Women’s Health Week Focus:
Living with Lupus
Part 2 of 3
Teaching (and Learning) with Lupus
Patti Eggleston was a full-time college student finishing her fall semester back in 1976. It was a busy period of her life — not only was Patti in the middle of final exams, but she had a husband and an active three-year-old to care for. On top of it all this she was suffering from nausea, fever, headache and extreme body pain.
Patti went to the university health clinic for help. “After listening to my symptoms, the doctor told me his diagnosis, ‘It sounds like the later stages of gonorrhea,’” Patti remembers him saying. “I replied, ‘Interesting. My husband’s been my only partner and he doesn’t have it.’”
It would take another four years of dealing with symptoms like body aches, fever and episodes of ‘brain fog’ before Eggleston would finally get a diagnosis of systemic lupus erythematosus.
Considered an autoimmune disease, lupus is a condition where a person’s immune system attacks his or her own tissues and cells. In a healthy individual, the immune system attacks foreign invaders like bacteria and viruses. Why the body’s immune system turns against itself in lupus patients is still unknown.
Today Patti is an educator and athlete: she’s an Assistant Special Education Director at the Wenatchee School in Washington who swims three mornings a week starting at 4:45 am plus strength training and cycling on the other two.
But Patti vividly recalls the day in 1980, four years after her symptoms began, when she finally got a diagnosis. She was 25 and had gone to the bank to make a deposit at the drive-up window. “Despite all of my effort, I could not open that plastic tube — it was just too painful. Immediately, I drove to the walk-in clinic down the street.”
The clinic doctor listened to her symptoms and promptly scheduled Patti to see a rheumatologist later that day. The specialist put her on an aspirin regimen and ran lab tests on her blood and urine. Within a week, Patti was back in the rheumatologist’s office facing the lab results, which determined that she had lupus.
“When I was first diagnosed, I felt sad and alone. I knew nothing about lupus and neither did my support system,” Eggleston recalls. “I told my rheumatologist that I needed to educate myself on lupus and learn to cope with it to the best of my ability.” Her rheumatologist recommended a doctor at UCLA who had experience treating several other lupus patients and encouraged her to join the Pacific Northwest Chapter of the Lupus Society (now Foundation). Not only did Patti join but she also started the Greater Wenatchee support group.
It’s common for people with lupus to experience a range of symptoms affecting different parts of the body with joint inflammation, skin rashes, nausea, fatigue, ‘brain fog’ and kidney problems, as the most typical ones. There is no cure for lupus and the medications, many of which suppress the immune system, can be difficult to endure; prednisone and other steroids are notorious for increasing one’s susceptibility to side infections.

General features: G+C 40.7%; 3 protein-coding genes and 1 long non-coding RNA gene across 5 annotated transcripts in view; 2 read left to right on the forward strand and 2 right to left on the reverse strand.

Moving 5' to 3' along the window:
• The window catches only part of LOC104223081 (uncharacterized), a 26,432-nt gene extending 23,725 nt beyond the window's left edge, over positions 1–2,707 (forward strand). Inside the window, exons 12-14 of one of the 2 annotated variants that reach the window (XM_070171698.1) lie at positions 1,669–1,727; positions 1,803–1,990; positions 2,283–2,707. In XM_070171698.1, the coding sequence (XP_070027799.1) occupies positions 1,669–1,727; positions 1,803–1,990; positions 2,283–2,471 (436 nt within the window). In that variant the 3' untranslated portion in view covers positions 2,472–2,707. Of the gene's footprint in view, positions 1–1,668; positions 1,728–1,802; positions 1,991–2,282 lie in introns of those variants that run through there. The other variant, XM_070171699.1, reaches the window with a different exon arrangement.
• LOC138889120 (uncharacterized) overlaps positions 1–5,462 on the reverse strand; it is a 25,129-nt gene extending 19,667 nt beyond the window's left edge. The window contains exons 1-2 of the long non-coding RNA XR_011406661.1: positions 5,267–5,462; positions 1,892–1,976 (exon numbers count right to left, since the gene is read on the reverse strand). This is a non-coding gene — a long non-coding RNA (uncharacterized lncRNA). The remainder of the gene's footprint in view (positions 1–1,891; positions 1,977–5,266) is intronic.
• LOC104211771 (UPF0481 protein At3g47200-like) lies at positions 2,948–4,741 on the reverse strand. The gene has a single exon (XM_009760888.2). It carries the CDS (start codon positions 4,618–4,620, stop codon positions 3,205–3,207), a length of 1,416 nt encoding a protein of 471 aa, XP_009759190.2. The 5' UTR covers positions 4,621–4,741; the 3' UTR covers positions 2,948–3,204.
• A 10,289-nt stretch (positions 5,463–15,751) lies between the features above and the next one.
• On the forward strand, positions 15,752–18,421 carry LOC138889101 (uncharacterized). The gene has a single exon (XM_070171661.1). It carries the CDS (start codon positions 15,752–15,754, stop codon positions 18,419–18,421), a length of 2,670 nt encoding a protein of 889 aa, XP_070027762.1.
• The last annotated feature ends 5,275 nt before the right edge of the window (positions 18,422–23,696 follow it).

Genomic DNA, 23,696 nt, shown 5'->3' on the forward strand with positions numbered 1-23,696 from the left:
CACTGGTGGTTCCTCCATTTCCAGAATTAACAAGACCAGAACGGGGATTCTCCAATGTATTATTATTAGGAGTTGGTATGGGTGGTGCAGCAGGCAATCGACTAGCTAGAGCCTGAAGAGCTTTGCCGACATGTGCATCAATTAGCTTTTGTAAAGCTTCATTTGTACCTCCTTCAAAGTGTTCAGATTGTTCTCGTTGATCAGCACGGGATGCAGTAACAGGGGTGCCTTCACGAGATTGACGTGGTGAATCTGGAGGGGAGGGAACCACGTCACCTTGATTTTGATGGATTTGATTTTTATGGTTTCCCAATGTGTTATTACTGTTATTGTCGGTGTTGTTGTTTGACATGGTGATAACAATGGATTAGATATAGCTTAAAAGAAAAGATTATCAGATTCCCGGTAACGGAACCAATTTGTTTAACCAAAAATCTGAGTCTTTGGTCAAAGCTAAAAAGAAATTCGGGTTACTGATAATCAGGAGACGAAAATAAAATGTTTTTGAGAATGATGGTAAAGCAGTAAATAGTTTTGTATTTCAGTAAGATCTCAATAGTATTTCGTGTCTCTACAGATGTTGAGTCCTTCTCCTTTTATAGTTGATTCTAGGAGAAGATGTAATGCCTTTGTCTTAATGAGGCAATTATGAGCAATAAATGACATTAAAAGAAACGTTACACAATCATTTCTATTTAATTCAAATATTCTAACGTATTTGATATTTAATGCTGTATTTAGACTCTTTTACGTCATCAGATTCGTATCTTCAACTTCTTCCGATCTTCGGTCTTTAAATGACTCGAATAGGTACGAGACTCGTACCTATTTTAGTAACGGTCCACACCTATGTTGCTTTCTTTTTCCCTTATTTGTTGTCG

“The day of my diagnosis, due to kidney and severe joint pain, I began taking prednisone, imuran and plaquenil.” A few years ago, Patti developed an allergic reaction to the plaquenil and stopped that part of her treatment. And after being on prednisone for over 28 years, she discontinued that steroid and added lisinopril and crestor, two medications that are typically prescribed for cholesterol patients but that also can be used effectively to support kidney function.
“In the beginning, living with lupus was of course an adjustment. But once I met with Dr. Hahn at UCLA, that began my journey of ‘attitude and gratitude’,” says Eggleston, referring to the more positive approach that she adopted over time as she continued to learn more about her autoimmune disease.
Living with lupus “has forced me to reflect on everything in my life including my belief system, personal goals, exercise and eating habits,” Patti explains. “I celebrate the little things in life.”
While living with lupus can be a challenge, it’s a challenge that she’s managing. “I have lupus but lupus doesn’t have me,” she proclaims. “First thing in the morning, when my feet hit the floor and the pain shoots through my body, I take a mental note of what hurts, what my schedule is for the day and what attitude I will take to get through it. I push through routines and daily rituals. I have never used it as an excuse for not doing something.”
Patti wants people to know that lupus and other chronic diseases are often an inconvenience but not necessarily something to pity. And she is happy to share her experience with those who are curious. “Please, talk to me, I’d love to enlighten you about lupus,” says Eggleston.
The best lesson that Patti learned from her mother was to remember the three c’s: compassion, commitment and courage. And that’s what drives Patti to get out of bed on cold early mornings and hit the pool before dawn. Her focus is on working with her colleagues and seeing her students move forward — not on her lupus.
About the Author:
Jane Heisey is a content specialist who writes and develops creative content for small- to medium-sized companies.
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